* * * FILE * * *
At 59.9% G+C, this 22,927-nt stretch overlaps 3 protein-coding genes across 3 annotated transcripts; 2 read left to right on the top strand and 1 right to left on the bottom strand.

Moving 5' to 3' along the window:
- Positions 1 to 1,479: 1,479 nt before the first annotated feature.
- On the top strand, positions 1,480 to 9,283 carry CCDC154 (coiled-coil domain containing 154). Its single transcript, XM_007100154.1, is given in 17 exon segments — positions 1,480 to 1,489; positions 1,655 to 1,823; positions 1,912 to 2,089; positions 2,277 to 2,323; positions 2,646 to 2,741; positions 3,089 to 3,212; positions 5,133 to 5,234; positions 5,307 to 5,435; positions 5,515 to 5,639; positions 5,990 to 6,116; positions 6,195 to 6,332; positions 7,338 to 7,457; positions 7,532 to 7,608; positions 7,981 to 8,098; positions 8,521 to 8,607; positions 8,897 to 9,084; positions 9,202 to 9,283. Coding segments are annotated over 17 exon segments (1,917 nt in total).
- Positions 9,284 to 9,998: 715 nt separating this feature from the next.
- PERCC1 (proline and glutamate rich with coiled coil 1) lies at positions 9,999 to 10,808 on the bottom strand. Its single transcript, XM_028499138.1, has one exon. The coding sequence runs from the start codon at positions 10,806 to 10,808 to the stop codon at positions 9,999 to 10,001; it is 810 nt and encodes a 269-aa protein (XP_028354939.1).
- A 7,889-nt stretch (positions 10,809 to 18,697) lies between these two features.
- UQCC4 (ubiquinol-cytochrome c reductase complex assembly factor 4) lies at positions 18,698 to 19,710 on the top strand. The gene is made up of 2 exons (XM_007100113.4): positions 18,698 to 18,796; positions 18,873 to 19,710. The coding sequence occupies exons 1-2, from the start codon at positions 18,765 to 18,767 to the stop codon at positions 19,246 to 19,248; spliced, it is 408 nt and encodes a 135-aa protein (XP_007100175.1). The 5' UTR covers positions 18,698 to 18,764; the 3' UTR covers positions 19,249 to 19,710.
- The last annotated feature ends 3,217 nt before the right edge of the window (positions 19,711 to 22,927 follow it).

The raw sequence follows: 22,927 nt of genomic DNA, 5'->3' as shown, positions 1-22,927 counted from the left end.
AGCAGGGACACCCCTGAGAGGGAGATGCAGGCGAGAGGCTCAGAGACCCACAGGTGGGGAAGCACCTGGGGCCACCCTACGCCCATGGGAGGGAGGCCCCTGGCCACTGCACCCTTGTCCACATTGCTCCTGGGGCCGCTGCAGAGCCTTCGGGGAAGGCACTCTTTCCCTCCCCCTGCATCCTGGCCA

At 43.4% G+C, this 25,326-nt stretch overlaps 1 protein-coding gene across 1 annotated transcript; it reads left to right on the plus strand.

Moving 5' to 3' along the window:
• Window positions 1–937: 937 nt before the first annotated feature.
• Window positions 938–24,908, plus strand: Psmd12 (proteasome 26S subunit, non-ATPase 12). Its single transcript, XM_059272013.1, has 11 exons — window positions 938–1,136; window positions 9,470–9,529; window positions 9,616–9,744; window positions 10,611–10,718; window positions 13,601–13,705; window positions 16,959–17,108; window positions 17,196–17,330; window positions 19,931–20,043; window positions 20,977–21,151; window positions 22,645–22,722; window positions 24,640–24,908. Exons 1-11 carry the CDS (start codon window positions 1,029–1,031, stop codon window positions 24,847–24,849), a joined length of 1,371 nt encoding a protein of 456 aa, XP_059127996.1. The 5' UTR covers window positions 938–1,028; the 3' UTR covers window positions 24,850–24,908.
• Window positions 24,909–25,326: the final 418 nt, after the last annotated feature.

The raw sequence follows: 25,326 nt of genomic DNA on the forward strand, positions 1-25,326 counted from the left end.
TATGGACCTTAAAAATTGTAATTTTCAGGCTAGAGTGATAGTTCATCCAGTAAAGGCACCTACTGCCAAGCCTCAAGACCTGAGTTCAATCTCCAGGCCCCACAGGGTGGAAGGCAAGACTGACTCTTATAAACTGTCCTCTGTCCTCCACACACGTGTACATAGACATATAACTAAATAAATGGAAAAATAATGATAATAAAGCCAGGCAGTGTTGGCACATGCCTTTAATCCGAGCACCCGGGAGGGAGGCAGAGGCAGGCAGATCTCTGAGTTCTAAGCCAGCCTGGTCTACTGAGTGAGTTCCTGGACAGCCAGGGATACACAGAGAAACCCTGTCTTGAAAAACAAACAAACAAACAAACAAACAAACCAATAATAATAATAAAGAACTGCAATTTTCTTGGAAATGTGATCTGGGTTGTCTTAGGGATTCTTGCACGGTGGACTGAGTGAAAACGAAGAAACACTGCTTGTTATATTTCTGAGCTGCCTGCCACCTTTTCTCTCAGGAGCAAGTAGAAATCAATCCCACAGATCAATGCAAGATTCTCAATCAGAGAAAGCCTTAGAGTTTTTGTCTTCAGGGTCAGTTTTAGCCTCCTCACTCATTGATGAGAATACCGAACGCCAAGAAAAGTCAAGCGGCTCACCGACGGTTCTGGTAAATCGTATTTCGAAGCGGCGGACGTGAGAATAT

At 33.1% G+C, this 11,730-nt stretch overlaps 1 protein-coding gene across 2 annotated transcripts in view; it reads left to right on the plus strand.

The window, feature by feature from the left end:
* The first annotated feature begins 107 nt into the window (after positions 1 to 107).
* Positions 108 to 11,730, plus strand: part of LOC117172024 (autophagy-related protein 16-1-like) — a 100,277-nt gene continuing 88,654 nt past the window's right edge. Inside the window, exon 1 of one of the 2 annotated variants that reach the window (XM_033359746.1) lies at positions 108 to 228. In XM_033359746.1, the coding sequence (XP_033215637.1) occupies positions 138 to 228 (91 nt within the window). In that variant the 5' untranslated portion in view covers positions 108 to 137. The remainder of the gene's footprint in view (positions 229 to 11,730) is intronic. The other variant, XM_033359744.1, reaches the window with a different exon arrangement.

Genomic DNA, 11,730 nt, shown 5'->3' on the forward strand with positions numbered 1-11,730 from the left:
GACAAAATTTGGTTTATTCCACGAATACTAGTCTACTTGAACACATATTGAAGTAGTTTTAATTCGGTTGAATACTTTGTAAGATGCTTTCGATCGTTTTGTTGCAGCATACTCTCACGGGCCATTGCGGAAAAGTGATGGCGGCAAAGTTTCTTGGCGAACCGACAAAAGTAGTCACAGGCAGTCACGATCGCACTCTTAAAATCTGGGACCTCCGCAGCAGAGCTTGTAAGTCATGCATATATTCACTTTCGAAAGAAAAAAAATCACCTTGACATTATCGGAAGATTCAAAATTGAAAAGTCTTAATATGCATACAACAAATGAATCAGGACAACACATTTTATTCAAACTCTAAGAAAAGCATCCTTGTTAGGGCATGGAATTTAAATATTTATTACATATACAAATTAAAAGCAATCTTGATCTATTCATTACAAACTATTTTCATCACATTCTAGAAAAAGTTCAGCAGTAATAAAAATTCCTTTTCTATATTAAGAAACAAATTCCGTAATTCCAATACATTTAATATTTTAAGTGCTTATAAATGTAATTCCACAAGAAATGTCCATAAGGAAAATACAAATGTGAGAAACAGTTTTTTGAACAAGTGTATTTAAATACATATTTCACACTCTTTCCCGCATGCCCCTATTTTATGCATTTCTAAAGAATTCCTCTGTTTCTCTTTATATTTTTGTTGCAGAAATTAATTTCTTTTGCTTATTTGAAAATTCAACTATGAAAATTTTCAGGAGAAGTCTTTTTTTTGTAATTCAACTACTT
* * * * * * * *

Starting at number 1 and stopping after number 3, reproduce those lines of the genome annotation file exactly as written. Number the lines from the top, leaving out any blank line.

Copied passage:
At 59.9% G+C, this 22,927-nt stretch overlaps 3 protein-coding genes across 3 annotated transcripts; 2 read left to right on the top strand and 1 right to left on the bottom strand.

Moving 5' to 3' along the window:
- Positions 1 to 1,479: 1,479 nt before the first annotated feature.